All flashed indignant or appealing glances at the inexorable Davis, and one passionate lime lover burst into tears.
"Why, I owe at least a dozen pickled limes, and I can't pay them, you know, till I have money, for Marmee forbade my having anything charged at the shop."
It's nothing but limes now, for everyone is sucking them in their desks in schooltime, and trading them off for pencils, bead rings, paper dolls, or something else, at recess.
'It's a certain fact,' said Mr Inspector, 'that this man we have received our information from,' indicating Riderhood with his thumb over his shoulder, 'has for some time past given the other man a bad name arising out of your lime barges, and that the other man has been avoided in consequence.
In the matter of this lime, I certainly had an idea that it might lie betwixt the two men; I always had that idea.
Beyond the grey bastions of Fort Adams a long-drawn sunset was splintering up into a thousand fires, and the radiance caught the sail of a catboat as it beat out through the channel between the Lime Rock and the shore.
Shouldn't I know if she came up behind me, I wonder?" he mused; and suddenly he said to himself: "If she doesn't turn before that sail crosses the Lime Rock light I'll go back."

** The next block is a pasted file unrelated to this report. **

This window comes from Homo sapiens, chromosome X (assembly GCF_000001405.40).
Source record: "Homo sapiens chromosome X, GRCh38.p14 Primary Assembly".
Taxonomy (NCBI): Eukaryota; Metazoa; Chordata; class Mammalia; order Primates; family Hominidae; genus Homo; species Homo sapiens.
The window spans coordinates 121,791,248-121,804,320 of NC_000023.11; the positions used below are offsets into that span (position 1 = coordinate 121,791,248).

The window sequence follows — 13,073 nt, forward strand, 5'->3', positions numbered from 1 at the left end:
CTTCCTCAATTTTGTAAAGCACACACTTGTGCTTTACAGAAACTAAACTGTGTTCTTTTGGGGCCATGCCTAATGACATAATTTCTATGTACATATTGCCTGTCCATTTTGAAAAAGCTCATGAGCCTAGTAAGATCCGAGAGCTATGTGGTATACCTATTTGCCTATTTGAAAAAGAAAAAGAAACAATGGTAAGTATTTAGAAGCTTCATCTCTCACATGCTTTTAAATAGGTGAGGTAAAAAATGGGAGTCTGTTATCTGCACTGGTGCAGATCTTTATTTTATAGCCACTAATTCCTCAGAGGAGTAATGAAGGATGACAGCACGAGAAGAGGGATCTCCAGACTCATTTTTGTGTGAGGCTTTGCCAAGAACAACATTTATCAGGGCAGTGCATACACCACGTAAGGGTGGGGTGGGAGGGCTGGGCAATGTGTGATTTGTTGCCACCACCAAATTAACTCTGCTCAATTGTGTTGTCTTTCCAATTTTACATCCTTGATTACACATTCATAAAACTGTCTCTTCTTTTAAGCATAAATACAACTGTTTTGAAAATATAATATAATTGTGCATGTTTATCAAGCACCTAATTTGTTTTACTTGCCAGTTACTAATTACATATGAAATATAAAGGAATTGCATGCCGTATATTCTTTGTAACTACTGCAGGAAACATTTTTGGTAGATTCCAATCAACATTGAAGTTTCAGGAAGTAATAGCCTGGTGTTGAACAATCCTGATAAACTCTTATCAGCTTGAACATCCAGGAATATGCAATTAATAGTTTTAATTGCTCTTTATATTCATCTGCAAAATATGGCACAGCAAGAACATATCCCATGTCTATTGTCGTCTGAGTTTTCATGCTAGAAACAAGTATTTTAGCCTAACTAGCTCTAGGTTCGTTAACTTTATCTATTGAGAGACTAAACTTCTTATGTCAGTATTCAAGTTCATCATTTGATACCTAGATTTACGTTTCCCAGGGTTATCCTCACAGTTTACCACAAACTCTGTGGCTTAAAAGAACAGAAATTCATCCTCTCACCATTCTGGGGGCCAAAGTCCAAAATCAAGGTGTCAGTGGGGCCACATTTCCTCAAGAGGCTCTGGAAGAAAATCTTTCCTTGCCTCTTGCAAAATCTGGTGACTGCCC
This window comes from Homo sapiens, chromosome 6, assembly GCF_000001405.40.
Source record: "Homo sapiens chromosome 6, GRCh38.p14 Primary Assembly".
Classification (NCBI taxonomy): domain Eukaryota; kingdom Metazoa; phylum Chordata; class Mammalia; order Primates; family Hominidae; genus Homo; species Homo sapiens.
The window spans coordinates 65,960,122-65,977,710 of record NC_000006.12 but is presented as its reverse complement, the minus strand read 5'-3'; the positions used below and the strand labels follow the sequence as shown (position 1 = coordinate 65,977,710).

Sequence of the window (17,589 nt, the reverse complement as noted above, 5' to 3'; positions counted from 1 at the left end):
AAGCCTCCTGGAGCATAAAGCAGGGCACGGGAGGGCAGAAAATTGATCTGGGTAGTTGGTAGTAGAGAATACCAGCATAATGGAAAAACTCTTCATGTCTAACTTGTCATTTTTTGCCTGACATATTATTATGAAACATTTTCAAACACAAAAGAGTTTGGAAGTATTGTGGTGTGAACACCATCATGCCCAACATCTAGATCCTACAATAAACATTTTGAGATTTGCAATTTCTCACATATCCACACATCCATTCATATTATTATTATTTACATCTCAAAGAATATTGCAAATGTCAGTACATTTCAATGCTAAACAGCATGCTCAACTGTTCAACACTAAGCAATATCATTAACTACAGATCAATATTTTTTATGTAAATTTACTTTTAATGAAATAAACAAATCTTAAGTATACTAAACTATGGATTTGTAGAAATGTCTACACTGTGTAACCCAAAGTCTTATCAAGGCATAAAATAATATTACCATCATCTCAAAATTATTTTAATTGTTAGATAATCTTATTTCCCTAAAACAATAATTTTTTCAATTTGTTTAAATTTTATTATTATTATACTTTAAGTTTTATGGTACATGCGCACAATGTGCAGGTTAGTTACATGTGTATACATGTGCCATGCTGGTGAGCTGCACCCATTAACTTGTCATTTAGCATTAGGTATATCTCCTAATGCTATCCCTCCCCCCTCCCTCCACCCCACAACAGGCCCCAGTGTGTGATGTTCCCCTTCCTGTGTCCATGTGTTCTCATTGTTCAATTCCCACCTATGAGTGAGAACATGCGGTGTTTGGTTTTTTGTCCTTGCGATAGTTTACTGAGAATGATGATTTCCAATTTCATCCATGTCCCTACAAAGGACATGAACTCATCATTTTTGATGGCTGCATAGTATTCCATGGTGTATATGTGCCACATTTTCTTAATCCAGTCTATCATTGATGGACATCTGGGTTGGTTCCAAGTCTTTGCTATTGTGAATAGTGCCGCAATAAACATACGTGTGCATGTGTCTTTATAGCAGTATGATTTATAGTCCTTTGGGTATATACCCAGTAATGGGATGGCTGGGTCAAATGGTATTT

It was along the broadest of these paths that Arthur Donnithorne passed, under an avenue of limes
(so I must now call my tent and my cave); but before I got thither the grapes were spoiled; the richness of the fruit and the weight of the juice having broken them and bruised them, they were good for little or nothing; as to the limes, they were good, but I could bring but a few.
However, as I found there was no laying them up on heaps, and no carrying them away in a sack, but that one way they would be destroyed, and the other way they would be crushed with their own weight, I took another course; for I gathered a large quantity of the grapes, and hung them trees, that they might cure and dry in the sun; and as for the limes and lemons, I carried as many back as I could well stand under.
It had a small park, with a fine old oak here and there, and an avenue of limes towards the southwest front, with a sunk fence between park and pleasure-ground, so that from the drawing-room windows the glance swept uninterruptedly along a slope of greensward till the limes ended in a level of corn and pastures, which often seemed to melt into a lake under the setting sun.
The bow-window looked down the avenue of limes; the furniture was all of a faded blue, and there were miniatures of ladies and gentlemen with powdered hair hanging in a group.